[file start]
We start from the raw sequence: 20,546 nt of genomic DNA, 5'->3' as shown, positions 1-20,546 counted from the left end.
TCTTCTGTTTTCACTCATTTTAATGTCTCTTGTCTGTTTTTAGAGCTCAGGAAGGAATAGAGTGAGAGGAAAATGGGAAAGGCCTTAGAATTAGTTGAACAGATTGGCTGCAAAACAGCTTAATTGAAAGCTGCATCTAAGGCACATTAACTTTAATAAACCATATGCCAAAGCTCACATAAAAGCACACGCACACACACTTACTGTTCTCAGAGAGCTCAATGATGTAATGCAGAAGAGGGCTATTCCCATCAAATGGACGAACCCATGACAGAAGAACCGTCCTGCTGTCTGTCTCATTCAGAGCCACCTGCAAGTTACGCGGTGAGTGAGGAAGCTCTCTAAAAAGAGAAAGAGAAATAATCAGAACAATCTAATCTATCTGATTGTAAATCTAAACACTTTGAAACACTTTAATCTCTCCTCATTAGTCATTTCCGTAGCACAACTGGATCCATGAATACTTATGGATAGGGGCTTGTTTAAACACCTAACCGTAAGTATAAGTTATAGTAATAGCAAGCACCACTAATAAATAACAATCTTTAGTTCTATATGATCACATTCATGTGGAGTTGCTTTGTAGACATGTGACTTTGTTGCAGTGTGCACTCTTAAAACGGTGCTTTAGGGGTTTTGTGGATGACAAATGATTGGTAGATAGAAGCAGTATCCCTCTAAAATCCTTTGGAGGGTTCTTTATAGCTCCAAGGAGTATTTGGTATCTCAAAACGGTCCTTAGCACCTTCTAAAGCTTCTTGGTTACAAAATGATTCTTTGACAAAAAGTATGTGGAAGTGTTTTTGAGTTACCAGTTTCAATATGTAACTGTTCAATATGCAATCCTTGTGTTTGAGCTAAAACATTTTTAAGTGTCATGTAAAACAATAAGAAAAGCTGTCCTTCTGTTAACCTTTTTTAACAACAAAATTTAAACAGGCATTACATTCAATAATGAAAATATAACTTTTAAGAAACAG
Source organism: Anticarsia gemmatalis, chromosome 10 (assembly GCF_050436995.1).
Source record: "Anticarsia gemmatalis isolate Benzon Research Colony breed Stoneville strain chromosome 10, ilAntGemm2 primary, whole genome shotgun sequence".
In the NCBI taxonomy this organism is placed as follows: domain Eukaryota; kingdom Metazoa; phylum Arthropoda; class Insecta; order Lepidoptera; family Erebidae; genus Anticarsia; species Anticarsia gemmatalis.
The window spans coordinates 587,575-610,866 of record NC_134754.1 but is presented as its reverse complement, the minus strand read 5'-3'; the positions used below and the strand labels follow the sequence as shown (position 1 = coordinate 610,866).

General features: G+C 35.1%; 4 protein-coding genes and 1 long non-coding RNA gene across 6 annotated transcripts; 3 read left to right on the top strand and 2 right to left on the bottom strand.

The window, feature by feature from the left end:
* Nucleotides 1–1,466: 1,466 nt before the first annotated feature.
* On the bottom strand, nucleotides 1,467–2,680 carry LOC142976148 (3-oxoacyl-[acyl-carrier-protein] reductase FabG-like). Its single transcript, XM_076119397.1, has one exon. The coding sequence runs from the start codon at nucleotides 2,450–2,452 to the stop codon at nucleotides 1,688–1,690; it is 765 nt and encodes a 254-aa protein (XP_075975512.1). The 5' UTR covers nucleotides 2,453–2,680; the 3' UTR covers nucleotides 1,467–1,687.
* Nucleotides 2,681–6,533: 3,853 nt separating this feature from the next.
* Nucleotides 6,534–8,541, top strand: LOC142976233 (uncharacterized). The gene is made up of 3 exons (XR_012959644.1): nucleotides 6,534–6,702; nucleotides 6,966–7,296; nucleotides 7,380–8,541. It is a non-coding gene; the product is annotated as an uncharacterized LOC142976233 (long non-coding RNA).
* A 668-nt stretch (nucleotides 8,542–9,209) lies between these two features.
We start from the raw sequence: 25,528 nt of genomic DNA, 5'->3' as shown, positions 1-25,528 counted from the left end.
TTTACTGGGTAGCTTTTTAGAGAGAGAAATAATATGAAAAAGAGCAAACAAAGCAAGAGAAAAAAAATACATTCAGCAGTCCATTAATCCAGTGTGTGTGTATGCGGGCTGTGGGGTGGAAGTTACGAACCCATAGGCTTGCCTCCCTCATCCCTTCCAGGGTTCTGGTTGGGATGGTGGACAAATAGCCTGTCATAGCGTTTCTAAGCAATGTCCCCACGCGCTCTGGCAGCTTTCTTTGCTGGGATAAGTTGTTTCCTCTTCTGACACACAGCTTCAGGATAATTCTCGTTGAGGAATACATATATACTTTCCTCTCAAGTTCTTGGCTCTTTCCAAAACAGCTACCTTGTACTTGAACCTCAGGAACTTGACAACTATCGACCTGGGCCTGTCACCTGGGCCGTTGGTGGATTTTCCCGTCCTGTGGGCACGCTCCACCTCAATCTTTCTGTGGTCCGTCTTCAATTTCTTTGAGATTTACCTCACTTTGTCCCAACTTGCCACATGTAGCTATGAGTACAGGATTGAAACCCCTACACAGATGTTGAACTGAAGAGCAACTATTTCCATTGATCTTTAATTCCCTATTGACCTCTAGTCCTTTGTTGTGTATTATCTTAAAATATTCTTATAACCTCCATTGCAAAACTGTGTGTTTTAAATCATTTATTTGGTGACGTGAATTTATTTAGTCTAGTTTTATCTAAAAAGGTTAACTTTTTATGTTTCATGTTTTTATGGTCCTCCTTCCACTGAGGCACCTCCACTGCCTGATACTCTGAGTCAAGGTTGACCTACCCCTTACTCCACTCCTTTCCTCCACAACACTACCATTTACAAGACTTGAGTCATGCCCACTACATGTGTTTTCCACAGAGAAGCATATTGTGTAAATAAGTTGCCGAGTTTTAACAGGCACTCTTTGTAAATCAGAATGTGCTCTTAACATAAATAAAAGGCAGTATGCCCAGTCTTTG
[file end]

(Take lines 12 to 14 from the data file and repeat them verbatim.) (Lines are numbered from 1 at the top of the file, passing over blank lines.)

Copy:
* Nucleotides 6,534–8,541, top strand: LOC142976233 (uncharacterized). The gene is made up of 3 exons (XR_012959644.1): nucleotides 6,534–6,702; nucleotides 6,966–7,296; nucleotides 7,380–8,541. It is a non-coding gene; the product is annotated as an uncharacterized LOC142976233 (long non-coding RNA).
* A 668-nt stretch (nucleotides 8,542–9,209) lies between these two features.
We start from the raw sequence: 25,528 nt of genomic DNA, 5'->3' as shown, positions 1-25,528 counted from the left end.